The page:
PL: Facebook is becoming the digital living room of America - not really where you meet new people, but where you share your life with people you know (or knew). Pinterest is the opposite. It's a place to show off your collection, your ideas - to fly your unique flag and find and connect with other folks with the same interests. It's a digital stage where users "create" for others, or simply watch and enjoy. This, to me, is a very different utility to Facebook. Brands can and are flying their own flag as well. Done well, this draws in like-minded shoppers.

As you noted in the study findings, "mo-cial" is going mainstream. As more consumers access social media via their mobile devices, what are some of the implications for retailers?JV: I see two key implications. 1) Retailers will have to refine their social media strategies to align with this phenomenon. Concise messages now are even more relevant because consumers are “on the move” when they’re receiving them. 2) And more importantly – there is a huge implication with regard to the “lo” in “solomo”. That is, making messages more relevant based on the location of the consumer – things like proximity to a physical store, partnerships with nearby organizations/events, coupons via social based on location.

Speaking of mobile, it's impressive that fully one-third of smartphone owners say they have shared their location with a retailer. What are some of the marketing, merchandising, customer service opportunities for a retailer once the customer has entrusted them with that information?JV: The possibilities are really endless – consumers are already creating shopping lists on their smartphones, often times using a retailer’s shopping cart as that list. Many of the big box retailers who sell groceries don’t carry even their non-perishable items on their website – so there’s a huge opportunity there to allow customers to create mobile shopping lists via an app or mobile website and bring that in-store to shop. From there, retailers can ask consumers to choose their preferred store, create maps of the store to check off the shopping list, offer “chatting” functionality for customer service or integrated technology in-store for in-person assistance, coupon offers based on what’s on that shopping list, upsell recommendations – and the list goes on.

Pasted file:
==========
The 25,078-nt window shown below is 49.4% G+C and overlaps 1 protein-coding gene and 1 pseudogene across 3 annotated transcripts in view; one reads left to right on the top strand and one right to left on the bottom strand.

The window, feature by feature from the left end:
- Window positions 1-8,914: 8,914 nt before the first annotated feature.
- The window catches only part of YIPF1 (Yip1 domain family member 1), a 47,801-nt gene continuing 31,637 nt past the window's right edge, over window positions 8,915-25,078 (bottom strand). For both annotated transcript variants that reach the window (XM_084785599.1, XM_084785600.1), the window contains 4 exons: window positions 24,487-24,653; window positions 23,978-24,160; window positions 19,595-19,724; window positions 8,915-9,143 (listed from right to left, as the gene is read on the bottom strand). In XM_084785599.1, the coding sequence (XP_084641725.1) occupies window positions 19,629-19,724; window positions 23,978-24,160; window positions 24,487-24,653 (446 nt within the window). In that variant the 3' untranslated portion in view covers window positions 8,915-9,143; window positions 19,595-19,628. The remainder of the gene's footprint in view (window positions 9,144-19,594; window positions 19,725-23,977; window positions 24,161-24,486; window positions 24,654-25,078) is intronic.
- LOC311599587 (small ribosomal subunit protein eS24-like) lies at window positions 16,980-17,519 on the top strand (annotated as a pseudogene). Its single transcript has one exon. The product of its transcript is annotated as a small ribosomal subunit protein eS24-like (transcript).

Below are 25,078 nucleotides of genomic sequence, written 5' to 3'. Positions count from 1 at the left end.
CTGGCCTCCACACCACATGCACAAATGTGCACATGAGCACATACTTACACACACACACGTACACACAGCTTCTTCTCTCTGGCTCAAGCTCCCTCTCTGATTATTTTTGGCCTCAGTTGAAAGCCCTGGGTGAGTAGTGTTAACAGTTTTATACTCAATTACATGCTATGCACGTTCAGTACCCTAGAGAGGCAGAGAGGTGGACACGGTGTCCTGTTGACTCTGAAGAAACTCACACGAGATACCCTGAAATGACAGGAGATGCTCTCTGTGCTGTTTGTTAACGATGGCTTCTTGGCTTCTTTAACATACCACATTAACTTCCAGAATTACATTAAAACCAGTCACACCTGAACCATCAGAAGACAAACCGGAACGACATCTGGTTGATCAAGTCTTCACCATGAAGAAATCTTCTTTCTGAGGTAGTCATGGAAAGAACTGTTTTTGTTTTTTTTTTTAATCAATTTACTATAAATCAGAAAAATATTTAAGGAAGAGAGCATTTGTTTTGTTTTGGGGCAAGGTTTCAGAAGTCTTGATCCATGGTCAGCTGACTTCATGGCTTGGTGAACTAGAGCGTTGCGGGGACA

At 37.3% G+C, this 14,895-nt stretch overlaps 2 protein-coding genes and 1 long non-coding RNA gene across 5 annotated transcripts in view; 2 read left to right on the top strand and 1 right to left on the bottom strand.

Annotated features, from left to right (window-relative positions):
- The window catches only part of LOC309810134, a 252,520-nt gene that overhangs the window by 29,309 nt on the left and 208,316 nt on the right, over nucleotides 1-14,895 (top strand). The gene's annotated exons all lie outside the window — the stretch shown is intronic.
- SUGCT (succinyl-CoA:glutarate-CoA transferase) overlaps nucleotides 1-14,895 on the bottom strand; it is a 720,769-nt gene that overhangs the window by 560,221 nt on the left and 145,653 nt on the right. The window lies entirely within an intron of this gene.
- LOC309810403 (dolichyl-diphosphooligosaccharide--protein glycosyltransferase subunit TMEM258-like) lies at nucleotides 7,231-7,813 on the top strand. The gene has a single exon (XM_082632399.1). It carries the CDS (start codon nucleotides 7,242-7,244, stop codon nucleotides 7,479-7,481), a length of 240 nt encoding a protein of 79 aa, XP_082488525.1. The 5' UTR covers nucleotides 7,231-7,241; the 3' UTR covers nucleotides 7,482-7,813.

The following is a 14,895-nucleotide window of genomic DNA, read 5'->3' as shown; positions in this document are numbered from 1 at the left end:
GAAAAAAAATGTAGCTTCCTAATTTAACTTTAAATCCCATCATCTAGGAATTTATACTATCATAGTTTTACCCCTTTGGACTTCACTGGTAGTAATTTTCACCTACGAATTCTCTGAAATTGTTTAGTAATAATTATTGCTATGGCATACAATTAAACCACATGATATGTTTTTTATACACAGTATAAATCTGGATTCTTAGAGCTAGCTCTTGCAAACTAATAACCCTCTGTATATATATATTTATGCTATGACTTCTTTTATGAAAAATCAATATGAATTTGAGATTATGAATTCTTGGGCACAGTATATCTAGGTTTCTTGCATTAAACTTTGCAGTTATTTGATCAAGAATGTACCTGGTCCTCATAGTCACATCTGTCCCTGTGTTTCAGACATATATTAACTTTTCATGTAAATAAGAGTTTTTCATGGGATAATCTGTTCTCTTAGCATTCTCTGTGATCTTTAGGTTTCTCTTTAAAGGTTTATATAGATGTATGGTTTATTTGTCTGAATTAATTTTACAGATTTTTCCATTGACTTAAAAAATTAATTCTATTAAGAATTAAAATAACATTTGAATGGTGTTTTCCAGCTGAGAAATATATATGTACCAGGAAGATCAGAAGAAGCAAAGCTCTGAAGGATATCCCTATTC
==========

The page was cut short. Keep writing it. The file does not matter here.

PL: I couldn't agree more. One of the biggest items for me is that location sharing removes "form entry" from the mobile experience, directly answering questions such as “Where is your closest store?” and “Which store has my item in stock?” Form entry is still the biggest block for mobile marketing and m-commerce. Quite simply, location sharing removes barriers.

Clearly, consumers tell us that many of them use their mobile devices for almost every aspect of shopping now. What should retailers be doing or investing in to actively support customers using their mobile devices to shop, whether in-store, on the go, or shopping from home?JV: I don’t think there's a “one size fits all” answer. What works for one retailer might not work with another. It’s about understanding your customers and how they leverage their mobile devices to shop and then investing in the technology, programs, and functionality to support it. We always talk about “creating a channel agnostic experience” for customers – but how that is designed and executed depends on your customers and their specific shopping behaviors.

PL: Hate to say it, but Amazon's price check app is the most powerful execution I've seen. Simple, easy, aligned to their brand and powerful tool for the consumer. Retailers that create simple, helpful mobile-enabled sites or apps and promote them in their store may be able to retain ownership of their "digital layer" within the store. Columbia Sportswear is also a leader in simply adding more QR code videos to every product. This really provides a self-service benefit for the customer.